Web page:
Puplication(s) : 2004

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Eisenman’s architecture has become more serene and less didactic: a speculation further supported by Eisenman’s recent preoccupation with Maurice Blanchot. For the latter, the seemingly innocent act of “writing” is the greatest scene of violence. Eisenman’s translation of Blanchot’s poststructuralism is more cryptic and less mechanical than his earlier deployment of Derrida’s and Deleuze’s theories throughout the eighties and the nineties. Blanchot’s notion of violence is less concerned with actively rifting texts and unhinging meanings –which Eisenman uses to translate into correlated geometrical actions in architecture— and addresses the more inscrutable themes of writing, such as “absence”, “silence”, “infinity”, and “passivity.” In particular, Blanchot’s The Writing of the Disaster suggests to Eisenman a terminology for redefining his architectural project as a kind of “passive writing.” Eisenman welcomes this highly volatile notion of writing as a remedy for linear versions of formalist processes —processes that could be falsely made to coalesce into a rigorous method for design to be passed on to the next generation of architects. According to Blanchot, in the act of writing, the author dies and is forced into passivity because writing presupposes the “effacement, the extenuation of the subject.”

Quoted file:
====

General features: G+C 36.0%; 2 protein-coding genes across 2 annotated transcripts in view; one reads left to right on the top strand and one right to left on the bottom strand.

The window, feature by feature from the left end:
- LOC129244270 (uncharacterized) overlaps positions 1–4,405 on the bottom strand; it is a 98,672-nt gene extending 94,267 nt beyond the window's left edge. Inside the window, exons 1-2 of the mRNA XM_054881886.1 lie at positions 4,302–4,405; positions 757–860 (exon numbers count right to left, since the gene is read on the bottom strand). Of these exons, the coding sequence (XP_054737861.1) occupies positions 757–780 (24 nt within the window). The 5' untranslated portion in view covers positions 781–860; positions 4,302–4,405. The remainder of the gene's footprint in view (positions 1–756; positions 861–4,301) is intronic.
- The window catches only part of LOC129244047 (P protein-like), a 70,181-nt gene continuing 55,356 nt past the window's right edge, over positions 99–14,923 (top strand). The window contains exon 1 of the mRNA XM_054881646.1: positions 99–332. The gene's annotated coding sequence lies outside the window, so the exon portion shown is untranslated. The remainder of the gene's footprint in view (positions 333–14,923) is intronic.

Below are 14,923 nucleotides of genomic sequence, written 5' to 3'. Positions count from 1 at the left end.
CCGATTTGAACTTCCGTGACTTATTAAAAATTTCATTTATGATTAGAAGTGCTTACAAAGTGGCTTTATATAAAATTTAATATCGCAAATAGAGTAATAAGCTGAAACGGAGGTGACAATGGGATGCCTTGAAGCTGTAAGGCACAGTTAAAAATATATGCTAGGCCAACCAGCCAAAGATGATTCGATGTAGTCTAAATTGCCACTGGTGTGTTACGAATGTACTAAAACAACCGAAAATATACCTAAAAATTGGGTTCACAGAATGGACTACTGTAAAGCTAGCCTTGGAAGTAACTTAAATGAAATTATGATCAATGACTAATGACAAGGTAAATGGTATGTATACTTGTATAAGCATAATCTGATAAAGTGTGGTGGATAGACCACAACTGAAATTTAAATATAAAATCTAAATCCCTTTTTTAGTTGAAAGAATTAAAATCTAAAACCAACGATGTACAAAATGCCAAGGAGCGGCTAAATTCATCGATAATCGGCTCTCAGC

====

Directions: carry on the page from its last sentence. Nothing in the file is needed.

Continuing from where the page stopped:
This strategy helps Eisenman to go against “designed” architecture, that is, an architecture of subjective expressionism and individual signature, so typical of most of his postmodern contemporaries. In contrast to their refinements of the superstructure of architecture, or the semantic form, Eisenman sets out to always go “underneath” and “within” architecture to unveil its “textual infrastructure.” Such manipulations can be visualized in diagrammatic processes, a series of which, implementing diverse strategies, are to be found in his Diagram Diaries [ill.7] and in his latest book, Giuseppe Terragni: Transformations Decompositions Critiques [ill.8]. This kind of passivity fundamentally questions the nature and genetic process of form, engendered by architecture’s internal “text.” Hence, the columnar field at the MAK and the diagrams describing his diverse spatial strategies inside the columns are deprived of any Kunstwollen.